A preview by Memory Chirere
It is not every day that one previews a work of
fiction. The fast-rising UK based Zimbabwean writer, Andrew Chatora, has a
second novel in the wings. It is set to be released soon on November 30, 2021 by his
US based Publishers: Kharis Publishing.
The forthcoming Where
the Heart Is could be, partly ‘a novel of ideas.’ A 'novel of ideas' is a novel whose story
expounds and explores a particular philosophical perspective on the world. The idea is as important to the book as plot,
character, and setting.
Chatora’s story clearly expounds on and explores a particular debate
which may not have been fully explored by many novels from Zimbabwe. For
instance; when the native leaves the periphery (Harare) for the centre
(England) due to economic reasons, does it make sense for him to want to return
to the periphery once more?
If he does return, is this homecoming or second coming, really
possible? Are people really able to fully return to their source without
sparking contradictions? The man who returns, why does he return at all? Or, to
what does he return? You may go back to the source physically but is it viable
economically, spiritually and socially?
Chatora’s native returns from the centre (London) to the
periphery (Harare) intending to stay for good but returns to the centre in a huff! When a man goes
and returns and goes away again, what do we call him? Is such a native confused
or he is merely confusing the observer?
Where is his heart?
But there are some in our midst who may say, wait a minute,
even if going back to one’s country from the diaspora is difficult, could it be
viewed as an entirely wrong thing to do, if one wants to? Which one is one’s
Well, Fari Mupawaenda tries to return to good old Harare from
England and through him, the novel sparks a storm.
When it finally hits the market, Where the Heart Is, is going to be one of the very few novels by a
Zimbabwean that fully imagines the joys and hazards of a physical return home
from the diaspora. Olley Maruma tries it with his text Coming Home (2008), but I think his main character does not leave
behind any stake in the UK. His is the return of a post pubertal man. He also
does not leave for the UK once more. Stanley Nyamfukudza tries it with Aftermaths (1983), but he is only
working on the matter in one short story from a whole collection.
The diaspora-based literature by Zimbabwean writers rarely
thinks about this crucial reverse trip and its subsequent rich psychology. It
is often assumed that it is easy to return because one was born here, anyway.
Yet, as dramatized here by Chatora, the reverse trip is also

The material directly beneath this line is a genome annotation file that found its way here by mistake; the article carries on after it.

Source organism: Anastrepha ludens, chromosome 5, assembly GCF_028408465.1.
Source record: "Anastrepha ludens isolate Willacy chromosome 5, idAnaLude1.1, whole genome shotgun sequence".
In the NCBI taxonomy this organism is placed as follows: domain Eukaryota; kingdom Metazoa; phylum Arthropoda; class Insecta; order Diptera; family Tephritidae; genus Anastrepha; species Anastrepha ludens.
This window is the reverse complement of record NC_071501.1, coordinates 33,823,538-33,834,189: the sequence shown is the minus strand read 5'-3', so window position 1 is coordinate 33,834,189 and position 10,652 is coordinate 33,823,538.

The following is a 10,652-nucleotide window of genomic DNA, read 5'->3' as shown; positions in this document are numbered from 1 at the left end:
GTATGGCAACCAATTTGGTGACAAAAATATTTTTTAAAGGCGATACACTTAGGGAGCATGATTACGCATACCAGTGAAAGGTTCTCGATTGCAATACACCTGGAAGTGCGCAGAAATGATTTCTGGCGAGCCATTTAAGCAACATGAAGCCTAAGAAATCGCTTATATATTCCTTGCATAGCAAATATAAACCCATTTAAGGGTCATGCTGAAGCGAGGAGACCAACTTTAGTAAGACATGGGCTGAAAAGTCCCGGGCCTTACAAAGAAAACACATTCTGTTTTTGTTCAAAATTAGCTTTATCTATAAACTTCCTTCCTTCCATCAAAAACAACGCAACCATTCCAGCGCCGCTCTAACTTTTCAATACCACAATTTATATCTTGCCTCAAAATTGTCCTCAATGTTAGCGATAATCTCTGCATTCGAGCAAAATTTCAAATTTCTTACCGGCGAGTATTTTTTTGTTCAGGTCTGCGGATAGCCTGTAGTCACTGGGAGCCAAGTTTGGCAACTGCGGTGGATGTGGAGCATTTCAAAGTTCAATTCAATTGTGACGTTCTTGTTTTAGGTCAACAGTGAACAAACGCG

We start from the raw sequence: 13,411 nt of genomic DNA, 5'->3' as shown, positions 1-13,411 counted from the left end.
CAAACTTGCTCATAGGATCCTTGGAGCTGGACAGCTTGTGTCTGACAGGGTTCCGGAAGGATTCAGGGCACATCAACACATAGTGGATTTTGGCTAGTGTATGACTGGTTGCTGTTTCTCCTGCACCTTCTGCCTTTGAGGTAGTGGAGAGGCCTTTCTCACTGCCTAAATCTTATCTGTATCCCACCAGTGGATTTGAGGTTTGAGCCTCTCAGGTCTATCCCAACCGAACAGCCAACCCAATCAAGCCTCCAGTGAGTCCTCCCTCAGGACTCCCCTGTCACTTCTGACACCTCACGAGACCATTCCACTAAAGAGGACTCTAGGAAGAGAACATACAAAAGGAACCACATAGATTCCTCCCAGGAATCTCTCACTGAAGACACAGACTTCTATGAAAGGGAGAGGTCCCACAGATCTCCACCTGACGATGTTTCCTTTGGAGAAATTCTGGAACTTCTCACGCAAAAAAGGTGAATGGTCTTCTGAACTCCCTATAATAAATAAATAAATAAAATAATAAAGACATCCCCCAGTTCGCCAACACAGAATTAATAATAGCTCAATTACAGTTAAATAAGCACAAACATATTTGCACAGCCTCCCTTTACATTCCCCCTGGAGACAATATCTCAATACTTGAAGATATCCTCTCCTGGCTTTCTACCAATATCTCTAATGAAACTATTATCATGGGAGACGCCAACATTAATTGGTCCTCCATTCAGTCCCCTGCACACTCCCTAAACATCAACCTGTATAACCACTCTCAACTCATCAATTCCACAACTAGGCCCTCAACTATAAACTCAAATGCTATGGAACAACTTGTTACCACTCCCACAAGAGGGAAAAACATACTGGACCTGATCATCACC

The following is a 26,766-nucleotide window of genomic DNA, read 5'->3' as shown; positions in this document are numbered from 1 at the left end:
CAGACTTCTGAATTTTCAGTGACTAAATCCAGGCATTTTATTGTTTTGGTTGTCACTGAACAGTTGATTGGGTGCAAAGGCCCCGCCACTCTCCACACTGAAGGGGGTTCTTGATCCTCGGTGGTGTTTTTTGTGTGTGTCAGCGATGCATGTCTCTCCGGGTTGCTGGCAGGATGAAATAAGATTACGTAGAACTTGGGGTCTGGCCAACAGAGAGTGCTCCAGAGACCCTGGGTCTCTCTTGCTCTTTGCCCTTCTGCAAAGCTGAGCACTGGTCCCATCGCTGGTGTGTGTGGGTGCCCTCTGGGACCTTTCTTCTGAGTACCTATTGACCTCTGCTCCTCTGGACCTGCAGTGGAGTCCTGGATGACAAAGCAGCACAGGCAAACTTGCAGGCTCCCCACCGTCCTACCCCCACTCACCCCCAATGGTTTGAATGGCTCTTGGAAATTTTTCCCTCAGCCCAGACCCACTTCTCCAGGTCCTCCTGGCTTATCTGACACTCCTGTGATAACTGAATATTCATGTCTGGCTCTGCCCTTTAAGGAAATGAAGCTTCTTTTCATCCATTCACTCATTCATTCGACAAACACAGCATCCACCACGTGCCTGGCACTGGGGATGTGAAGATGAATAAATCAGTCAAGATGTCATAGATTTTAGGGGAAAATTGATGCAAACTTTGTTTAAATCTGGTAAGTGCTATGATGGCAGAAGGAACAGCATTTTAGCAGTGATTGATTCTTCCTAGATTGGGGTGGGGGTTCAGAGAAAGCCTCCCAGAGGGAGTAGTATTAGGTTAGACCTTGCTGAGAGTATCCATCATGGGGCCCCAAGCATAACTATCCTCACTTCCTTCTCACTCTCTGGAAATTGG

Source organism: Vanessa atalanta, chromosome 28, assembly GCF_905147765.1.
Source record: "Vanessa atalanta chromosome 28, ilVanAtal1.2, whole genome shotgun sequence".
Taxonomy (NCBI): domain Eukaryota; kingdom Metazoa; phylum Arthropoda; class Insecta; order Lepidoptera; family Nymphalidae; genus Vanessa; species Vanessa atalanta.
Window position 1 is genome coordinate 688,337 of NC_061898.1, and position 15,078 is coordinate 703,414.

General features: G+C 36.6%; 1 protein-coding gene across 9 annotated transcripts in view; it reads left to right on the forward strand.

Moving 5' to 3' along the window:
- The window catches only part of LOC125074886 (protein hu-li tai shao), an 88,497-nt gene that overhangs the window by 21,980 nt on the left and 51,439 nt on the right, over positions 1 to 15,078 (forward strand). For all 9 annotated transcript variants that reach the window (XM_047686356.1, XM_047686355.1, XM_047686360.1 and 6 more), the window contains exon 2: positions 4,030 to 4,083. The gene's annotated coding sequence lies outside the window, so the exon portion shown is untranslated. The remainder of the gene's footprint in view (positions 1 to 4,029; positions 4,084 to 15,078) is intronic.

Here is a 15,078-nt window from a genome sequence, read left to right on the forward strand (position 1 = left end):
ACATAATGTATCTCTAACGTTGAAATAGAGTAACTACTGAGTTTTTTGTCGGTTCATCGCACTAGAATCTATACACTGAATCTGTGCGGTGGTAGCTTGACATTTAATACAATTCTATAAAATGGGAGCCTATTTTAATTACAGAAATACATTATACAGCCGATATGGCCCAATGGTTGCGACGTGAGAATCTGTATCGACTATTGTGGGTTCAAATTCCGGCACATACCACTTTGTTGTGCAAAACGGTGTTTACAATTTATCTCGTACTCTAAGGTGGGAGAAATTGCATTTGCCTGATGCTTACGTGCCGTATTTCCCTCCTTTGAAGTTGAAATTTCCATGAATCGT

a story about the human body, a memory test and the struggle between geography
and anticipation. During this reverse trip, the traveller is actually carrying
heavier and multivarious cargo than during the first outward trip.
In Fari’s case, part of his crucial cargo has actually
remained behind in the UK. His wife, a zealous cosmopolitan, the daughter, a
conflicted bed hopping undergraduate and the son; a budding homosexual, will
not follow Fari in his trip to what they see as the back of beyond. They have
decided to invest fully where they are.
Fari is convinced that whatever he achieves in the diaspora
should only make adequate sense only if one returns to the source. He
constantly judges people and things around him from the point of view of a
country that he has long left behind. And yet he has changed.
I enjoy the underlying suggestion that Fari is both right and
wrong in trying to return. That is the strongest lesson that I took away from
this novel. If you return you are damned. If you don’t return, you are damned
I also want to call Where
the Heart Is, a ‘thinker’s novel’ because you can never read it and not
re-examining issues like culture, distance, centre, periphery, family, love,
sex, marriage etc .
Just like what we witnessed with Chatora’s first
novel, Diaspora Dreams, the latest
novel will surely throw the readers into irreconcilable camps because the men
and women in this story are not always sharing the same ideological pedestal. The
women are vehement and their criticism of their men is close to the bone.
And the men, too, are not always agreeing with one
another. The silent competition is an act of attrition.
The author also uses sexual intercourse as an extra language
of unity and disunity, and this will set tongues wagging.
As in Pepetela’s Mayombe
(1979), Charles Mungoshi’s Kunyarara
Hakusi Kutaura? (1983), Ignatius
Mabasa’s Mapenzi (1999) etc the
characters in Chatora’s latest offering come out very clearly individualised. They speak from a very private angle. Each
of them has a distinct signature .
Where the Heart Is, is Andrew Chatora’s second novel after Diaspora Dreams which was published by
Kharis Publishing in the US.
It’s now available to pre-order on Amazon’s url link below:
In Harare, copies will be sold by Book Fantasticks
Booksellers reachable on:
Brian: +263 77 921 0403
Kudzi + 263 715 072 288